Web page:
On 30 May 2017, UNESCO will organize an exclusive event encompassing the premiere of a film on the deep-sea research of the World War I shipwreck Danton by French underwater archaeologists under the lead of Michel L’Hour. It was produced by Gedeon Programmes and contributes to the UNESCO ‘Heritage for Peace and Reconciliation’ Initiative. It will also feature expert’s interventions on technical progress in deep-sea underwater archaeology, access to underwater cultural heritage and threats posed by treasure hunting on historic wrecks.
One hundred years ago, in the midst of World War I, the French ship Danton was sunk by a German submarine with almost 300 men on board. 92 years later, in 2009, a geosciences company stumbled upon the wreck during an underwater survey for a gas pipeline. The Danton was found in remarkably good condition, just off the coast of Sardinia (Italy), sitting upright in over 1,000m of water. Several gun turrets remained intact, and the remains of 296 sailors were retrieved inside the wreck. Research work carried out by the French Underwater Archaeology Department DRASSM will be featured in the film by Gedeon Programme, which will be screened for the first time during this event.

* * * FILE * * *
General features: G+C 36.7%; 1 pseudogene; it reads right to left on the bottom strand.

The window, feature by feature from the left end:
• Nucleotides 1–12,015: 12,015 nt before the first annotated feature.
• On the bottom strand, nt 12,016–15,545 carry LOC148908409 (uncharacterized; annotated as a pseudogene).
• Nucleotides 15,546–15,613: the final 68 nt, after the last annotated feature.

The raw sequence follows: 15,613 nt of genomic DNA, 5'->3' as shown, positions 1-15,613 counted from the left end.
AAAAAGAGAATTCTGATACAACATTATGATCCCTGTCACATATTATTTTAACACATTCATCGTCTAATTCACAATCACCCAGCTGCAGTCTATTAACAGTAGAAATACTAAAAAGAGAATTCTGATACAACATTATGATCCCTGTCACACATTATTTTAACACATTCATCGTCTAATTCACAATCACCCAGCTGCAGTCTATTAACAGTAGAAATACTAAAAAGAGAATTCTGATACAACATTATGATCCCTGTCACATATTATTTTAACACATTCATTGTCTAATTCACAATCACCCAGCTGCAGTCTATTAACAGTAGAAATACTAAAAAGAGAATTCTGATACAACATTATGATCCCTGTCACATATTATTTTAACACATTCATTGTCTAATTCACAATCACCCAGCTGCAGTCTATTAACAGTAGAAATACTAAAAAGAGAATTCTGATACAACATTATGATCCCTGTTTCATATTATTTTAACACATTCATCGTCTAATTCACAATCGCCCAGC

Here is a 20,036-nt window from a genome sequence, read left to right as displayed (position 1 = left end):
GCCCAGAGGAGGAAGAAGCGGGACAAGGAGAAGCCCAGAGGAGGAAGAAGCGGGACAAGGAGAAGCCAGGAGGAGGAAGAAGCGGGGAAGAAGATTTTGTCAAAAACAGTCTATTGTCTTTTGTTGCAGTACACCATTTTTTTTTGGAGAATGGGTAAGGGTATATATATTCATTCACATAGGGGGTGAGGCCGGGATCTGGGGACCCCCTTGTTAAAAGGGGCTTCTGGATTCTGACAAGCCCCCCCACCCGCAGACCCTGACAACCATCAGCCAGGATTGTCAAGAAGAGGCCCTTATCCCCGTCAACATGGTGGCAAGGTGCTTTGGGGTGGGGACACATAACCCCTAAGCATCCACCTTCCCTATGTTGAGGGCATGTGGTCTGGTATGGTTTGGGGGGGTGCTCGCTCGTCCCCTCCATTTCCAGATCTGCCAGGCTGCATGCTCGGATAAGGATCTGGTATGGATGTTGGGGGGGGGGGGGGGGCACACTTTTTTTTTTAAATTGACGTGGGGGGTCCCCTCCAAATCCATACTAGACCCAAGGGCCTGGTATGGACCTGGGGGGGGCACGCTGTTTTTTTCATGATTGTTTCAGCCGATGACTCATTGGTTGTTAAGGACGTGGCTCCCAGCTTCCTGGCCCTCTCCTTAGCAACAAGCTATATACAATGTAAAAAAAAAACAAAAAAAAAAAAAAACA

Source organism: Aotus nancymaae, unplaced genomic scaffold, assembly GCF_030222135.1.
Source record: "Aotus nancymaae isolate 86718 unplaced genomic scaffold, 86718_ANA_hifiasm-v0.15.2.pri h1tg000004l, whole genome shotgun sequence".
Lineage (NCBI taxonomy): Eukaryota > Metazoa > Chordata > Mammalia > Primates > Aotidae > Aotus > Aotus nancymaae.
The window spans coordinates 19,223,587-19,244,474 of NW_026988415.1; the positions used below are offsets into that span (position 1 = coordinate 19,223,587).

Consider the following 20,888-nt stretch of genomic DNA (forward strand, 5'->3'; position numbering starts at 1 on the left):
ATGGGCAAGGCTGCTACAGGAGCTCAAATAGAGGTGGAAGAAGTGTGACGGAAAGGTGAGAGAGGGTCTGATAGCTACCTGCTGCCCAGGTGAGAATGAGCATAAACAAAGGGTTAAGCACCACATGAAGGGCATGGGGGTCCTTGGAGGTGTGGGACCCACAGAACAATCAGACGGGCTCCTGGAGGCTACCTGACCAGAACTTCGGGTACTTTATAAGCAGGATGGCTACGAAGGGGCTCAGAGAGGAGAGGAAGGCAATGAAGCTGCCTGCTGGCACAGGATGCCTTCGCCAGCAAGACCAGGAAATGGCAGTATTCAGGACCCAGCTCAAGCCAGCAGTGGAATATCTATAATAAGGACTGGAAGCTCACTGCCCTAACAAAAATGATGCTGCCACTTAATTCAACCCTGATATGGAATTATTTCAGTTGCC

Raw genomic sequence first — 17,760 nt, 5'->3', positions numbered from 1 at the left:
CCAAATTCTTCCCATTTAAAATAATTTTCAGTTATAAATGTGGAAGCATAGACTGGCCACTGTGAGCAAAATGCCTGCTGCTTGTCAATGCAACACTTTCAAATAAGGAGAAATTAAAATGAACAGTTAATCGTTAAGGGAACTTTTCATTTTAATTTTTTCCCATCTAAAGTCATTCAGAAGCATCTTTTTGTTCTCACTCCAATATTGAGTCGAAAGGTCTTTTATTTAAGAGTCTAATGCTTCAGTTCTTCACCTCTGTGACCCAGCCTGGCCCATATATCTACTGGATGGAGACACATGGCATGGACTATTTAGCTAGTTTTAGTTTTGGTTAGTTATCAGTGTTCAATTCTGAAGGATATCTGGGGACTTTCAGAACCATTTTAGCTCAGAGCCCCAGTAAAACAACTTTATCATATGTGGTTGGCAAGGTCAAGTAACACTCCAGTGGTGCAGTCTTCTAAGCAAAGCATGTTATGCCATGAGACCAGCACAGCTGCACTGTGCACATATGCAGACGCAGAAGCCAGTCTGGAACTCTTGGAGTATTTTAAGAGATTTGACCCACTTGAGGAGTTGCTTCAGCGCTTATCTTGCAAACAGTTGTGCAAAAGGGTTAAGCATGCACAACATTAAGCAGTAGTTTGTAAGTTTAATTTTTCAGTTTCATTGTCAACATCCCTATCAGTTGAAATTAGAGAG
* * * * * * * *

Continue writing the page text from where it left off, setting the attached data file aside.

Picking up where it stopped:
The reputed underwater archaeologist Michel L’Hour, member of the UNESCO Scientific and Technical Advisory Body, and leader of the Danton research will then speak on the work on the wreck. He will be followed by an intervention by the well-known lawyer James Goold, who defended several States in cases of treasure hunting on ancient shipwrecks and will share experiences on the legal pursuit of pillage.
The event, which is open to the public via registration, constitutes a unique opportunity to discover the world of underwater cultural heritage. It is organized in the framework of the sixth Meeting of States Parties to the 2001 Convention on the Protection of the Underwater Cultural Heritage and of World Oceans Day.
The Heritage for Peace and Reconciliation Education Initiative is organized on the occasion of the Centenary of World War I, running from 2014 to 2018. It aims to educate the public and particularly youth on the impact of war and the importance of its cultural heritage for strengthening awareness of the importance of peace and achieving reconciliation. It focuses on underwater cultural heritage.
Registration closes on 26 May. (Link)
“Heritage of the Depths”
Film screening and presentations
Tuesday, 30 May 2017 at 6.30pm
UNESCO Headquarters, Room I
7 Place de Fontenoy, Paris, France
- Promote the Underwater Cultural Heritage
7 Place de Fontenoy